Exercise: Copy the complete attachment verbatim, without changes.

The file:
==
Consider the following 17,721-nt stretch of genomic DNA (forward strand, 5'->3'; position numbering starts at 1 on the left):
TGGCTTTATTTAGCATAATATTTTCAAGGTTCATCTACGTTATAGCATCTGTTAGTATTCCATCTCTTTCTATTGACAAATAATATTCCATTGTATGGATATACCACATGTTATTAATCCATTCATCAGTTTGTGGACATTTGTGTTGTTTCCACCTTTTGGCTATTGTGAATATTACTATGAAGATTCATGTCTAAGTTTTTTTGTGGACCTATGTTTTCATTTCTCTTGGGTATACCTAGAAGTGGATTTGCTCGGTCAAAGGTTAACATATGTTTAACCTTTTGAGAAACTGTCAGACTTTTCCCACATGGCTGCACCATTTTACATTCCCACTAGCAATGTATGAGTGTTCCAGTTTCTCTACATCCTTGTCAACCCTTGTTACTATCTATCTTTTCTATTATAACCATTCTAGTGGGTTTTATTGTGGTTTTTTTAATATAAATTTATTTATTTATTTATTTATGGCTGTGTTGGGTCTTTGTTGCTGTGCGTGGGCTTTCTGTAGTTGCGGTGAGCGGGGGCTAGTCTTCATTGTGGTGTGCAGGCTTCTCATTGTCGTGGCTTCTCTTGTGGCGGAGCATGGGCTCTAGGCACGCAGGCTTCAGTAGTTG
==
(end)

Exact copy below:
Consider the following 17,721-nt stretch of genomic DNA (forward strand, 5'->3'; position numbering starts at 1 on the left):
TGGCTTTATTTAGCATAATATTTTCAAGGTTCATCTACGTTATAGCATCTGTTAGTATTCCATCTCTTTCTATTGACAAATAATATTCCATTGTATGGATATACCACATGTTATTAATCCATTCATCAGTTTGTGGACATTTGTGTTGTTTCCACCTTTTGGCTATTGTGAATATTACTATGAAGATTCATGTCTAAGTTTTTTTGTGGACCTATGTTTTCATTTCTCTTGGGTATACCTAGAAGTGGATTTGCTCGGTCAAAGGTTAACATATGTTTAACCTTTTGAGAAACTGTCAGACTTTTCCCACATGGCTGCACCATTTTACATTCCCACTAGCAATGTATGAGTGTTCCAGTTTCTCTACATCCTTGTCAACCCTTGTTACTATCTATCTTTTCTATTATAACCATTCTAGTGGGTTTTATTGTGGTTTTTTTAATATAAATTTATTTATTTATTTATTTATGGCTGTGTTGGGTCTTTGTTGCTGTGCGTGGGCTTTCTGTAGTTGCGGTGAGCGGGGGCTAGTCTTCATTGTGGTGTGCAGGCTTCTCATTGTCGTGGCTTCTCTTGTGGCGGAGCATGGGCTCTAGGCACGCAGGCTTCAGTAGTTG